The problem with this, he pointed out, is that persons differ greatly in their capacity for pain or pleasure and we can hardly conclude that this provides a ground to consider that they differ radically in terms of personhood or rights.
A pro-choice response to the above critiques takes the form of the gradualist view. Kaczor said that this consists in arguing that the right to life gradually increases in strength as the pregnancy develops, and the more similar a fetus is to persons like ourselves the greater protection it should have.
Nevertheless, Kaczor noted that there is a difference in the right to life and other rights. There are age restrictions on voting, driving, or being elected to public office. This happens because the right involved implicates an ability to discharge the responsibilities that comes with it.
The right to life, however, does not implicitly contain any corresponding responsibilities and so can be enjoyed regardless of age or mental capacities.
Another problem with the gradualist approach is that human development hardly ends with birth. If moral status were linked to physiological development then killing a 14-year-old requires a greater justification than killing a 6-year-old.
The failure of such arguments, Kaczor affirmed, leads us to the conclusion that, if there are no ethically relevant differences between human beings of various stages of development that render some as non-persons, then the dignity and value of the human person does not begin after birth, nor at some point during gestation. Thus, all human beings are also human persons.
History provides us the many examples of the need to respect all human beings as persons having dignity. Virtually no one today, at least in the West, Kaczor argued, would defend slavery, misogyny, or anti-Semitism. Are we really justified in treating some human beings as less than persons, or will we be judged by history as just one more episode in the long line of exploitation of the powerful over the weak?
This gives rise to the question of whether human beings begin to exist at conception. This is not primarily a moral question, but a scientific one, according to Kaczor.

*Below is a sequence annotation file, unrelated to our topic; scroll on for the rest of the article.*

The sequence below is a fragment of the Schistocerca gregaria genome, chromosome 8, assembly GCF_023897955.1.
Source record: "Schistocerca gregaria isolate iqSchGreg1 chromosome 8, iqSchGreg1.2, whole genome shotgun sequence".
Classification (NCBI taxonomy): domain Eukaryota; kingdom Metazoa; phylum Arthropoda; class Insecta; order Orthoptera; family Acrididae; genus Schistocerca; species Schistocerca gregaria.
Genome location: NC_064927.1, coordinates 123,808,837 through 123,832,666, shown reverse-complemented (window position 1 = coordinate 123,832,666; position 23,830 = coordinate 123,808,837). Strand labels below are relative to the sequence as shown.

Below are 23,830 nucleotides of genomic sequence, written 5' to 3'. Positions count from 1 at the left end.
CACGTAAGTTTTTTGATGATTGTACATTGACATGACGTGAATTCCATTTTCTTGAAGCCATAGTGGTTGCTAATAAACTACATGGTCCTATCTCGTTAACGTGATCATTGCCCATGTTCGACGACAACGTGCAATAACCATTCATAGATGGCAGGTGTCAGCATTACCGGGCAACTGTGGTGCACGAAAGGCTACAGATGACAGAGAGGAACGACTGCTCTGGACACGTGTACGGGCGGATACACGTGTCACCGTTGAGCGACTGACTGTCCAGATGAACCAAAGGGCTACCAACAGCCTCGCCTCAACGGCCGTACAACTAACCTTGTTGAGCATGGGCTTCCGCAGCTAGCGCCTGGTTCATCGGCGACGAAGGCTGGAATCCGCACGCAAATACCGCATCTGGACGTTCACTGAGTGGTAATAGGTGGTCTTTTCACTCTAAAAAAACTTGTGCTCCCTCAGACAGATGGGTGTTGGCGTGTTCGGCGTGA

He went on to quote from a number of scientific and medical texts, all of which affirm that with conception there is the start of a new human life and that there is a fundamental change with the creation of a being with 46 chromosomes.
After fertilization no outside agency is present that changes the newly conceived organism into something else. Rather, the human embryo is self-developing towards its future state.
“Speaking analogously, the human embryo is therefore not merely a detailed blueprint of the house that will be built but a tiny house that constructs itself larger and more complex through its active self-development towards maturity,” Kaczor elucidated.
After this the later chapters of the book look at a number of arguments used by defenders of abortion. One by one he examines them and points out their weaknesses.
For example, it has been argued that because in the early stages it is possible for twinning to occur, the embryo is not an individual human being. Kaczor replied to this by arguing that even if one being can be divided into two beings this does not mean that it was never an individual being.
After all, he added, most plants can give rise to further individual plants, but this does not mean a plant cannot be an individual, distinct plant.
He also examined the hard cases, such as pregnancy as a result of rape or incest. The personhood of the fetus, Kaxcor insisted, does not depend on the way in which it was conceived. “You are who you are regardless of the circumstances of your conception and birth,” he said.
Kazcor’s densely-reasoned book contains many more carefully thought-out arguments, making it a valuable resource for all those concerned about protecting human life.